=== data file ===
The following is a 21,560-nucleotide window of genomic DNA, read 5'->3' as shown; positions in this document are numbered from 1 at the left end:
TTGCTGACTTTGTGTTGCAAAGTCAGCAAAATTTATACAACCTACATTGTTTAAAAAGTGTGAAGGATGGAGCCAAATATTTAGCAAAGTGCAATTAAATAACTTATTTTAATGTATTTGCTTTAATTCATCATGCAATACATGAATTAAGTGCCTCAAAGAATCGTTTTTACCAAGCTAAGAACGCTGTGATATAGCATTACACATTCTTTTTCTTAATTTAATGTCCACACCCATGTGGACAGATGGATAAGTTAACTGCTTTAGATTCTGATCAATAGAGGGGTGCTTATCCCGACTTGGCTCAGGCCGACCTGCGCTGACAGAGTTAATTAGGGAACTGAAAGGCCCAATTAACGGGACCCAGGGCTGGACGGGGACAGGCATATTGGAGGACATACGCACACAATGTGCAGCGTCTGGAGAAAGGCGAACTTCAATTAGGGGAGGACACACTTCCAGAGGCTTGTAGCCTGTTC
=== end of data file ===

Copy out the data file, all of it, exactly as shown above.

The following is a 21,560-nucleotide window of genomic DNA, read 5'->3' as shown; positions in this document are numbered from 1 at the left end:
TTGCTGACTTTGTGTTGCAAAGTCAGCAAAATTTATACAACCTACATTGTTTAAAAAGTGTGAAGGATGGAGCCAAATATTTAGCAAAGTGCAATTAAATAACTTATTTTAATGTATTTGCTTTAATTCATCATGCAATACATGAATTAAGTGCCTCAAAGAATCGTTTTTACCAAGCTAAGAACGCTGTGATATAGCATTACACATTCTTTTTCTTAATTTAATGTCCACACCCATGTGGACAGATGGATAAGTTAACTGCTTTAGATTCTGATCAATAGAGGGGTGCTTATCCCGACTTGGCTCAGGCCGACCTGCGCTGACAGAGTTAATTAGGGAACTGAAAGGCCCAATTAACGGGACCCAGGGCTGGACGGGGACAGGCATATTGGAGGACATACGCACACAATGTGCAGCGTCTGGAGAAAGGCGAACTTCAATTAGGGGAGGACACACTTCCAGAGGCTTGTAGCCTGTTC